Results: First, the incidence of adverse perinatal outcome, presence of surrogate markers of perinatal hypoxia, and cesarean delivery for presumed fetal compromise in labor was greater in pregnancies with small for gestational age neonates with birthweight <10th percentile compared with appropriate for gestational age neonates; however, 80%-85% of these adverse events occurred in the appropriate for gestational age group. Second, low cerebroplacental ratio <10th percentile was associated with increased risk of adverse perinatal outcome, presence of surrogate markers of perinatal hypoxia, cesarean delivery for presumed fetal compromise in labor, and birth of neonates with birthweight less than third percentile. However, multivariable regression analysis demonstrated that the prediction of these adverse outcomes by maternal demographic characteristics and medical history was only marginally improved by the addition of cerebroplacental ratio. Third, the performance of low cerebroplacental ratio in the prediction of each adverse outcome was poor, with detection rates of 13%-26% and a false-positive rate of about 10%. Fourth, the detection rates of adverse outcomes were greater in small for gestational age than in appropriate for gestational age babies and in pregnancies delivering within 2 weeks rather than at any stage after assessment; however, such increase in detection rates was accompanied by an increase in the false-positive rate. Fifth, in appropriate for gestational age neonates, the predictive accuracy of cerebroplacental ratio was low, with positive and negative likelihood ratios ranging from 1.21 to 1.82, and 0.92 to 0.98, respectively; although the accuracy was better in small for gestational age neonates, this was also low with positive likelihood ratios of 1.31-2.26 and negative likelihood ratios of 0.69-0.92. Similar values were obtained in fetuses classified as small for gestational age and appropriate for gestational age according to the estimated fetal weight.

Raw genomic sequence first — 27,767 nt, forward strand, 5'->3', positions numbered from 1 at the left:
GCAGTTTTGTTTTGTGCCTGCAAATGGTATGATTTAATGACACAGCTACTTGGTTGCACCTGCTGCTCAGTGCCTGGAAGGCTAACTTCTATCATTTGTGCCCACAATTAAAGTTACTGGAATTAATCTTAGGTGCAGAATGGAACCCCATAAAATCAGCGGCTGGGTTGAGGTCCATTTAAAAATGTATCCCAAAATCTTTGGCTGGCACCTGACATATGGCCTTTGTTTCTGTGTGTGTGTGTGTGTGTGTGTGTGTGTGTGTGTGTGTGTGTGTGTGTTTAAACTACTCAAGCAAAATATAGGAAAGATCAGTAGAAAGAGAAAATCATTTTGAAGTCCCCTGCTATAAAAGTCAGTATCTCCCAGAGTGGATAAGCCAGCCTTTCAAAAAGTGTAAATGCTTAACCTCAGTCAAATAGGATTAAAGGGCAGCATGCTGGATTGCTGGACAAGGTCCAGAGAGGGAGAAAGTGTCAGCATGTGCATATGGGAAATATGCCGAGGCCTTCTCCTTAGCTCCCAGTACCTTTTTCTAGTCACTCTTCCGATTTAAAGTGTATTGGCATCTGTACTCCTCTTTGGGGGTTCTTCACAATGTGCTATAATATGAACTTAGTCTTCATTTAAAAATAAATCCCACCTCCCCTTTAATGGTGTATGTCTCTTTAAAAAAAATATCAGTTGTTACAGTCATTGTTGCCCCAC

Conclusions: In pregnancies undergoing routine antenatal assessment at 35-37 weeks' gestation, measurement of cerebroplacental ratio provides poor prediction of adverse perinatal outcome in both small for gestational age and appropriate for gestational age fetuses.
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http://dx.doi.org/10.1016/j.ajog.2019.03.002DOI Listing
July 2019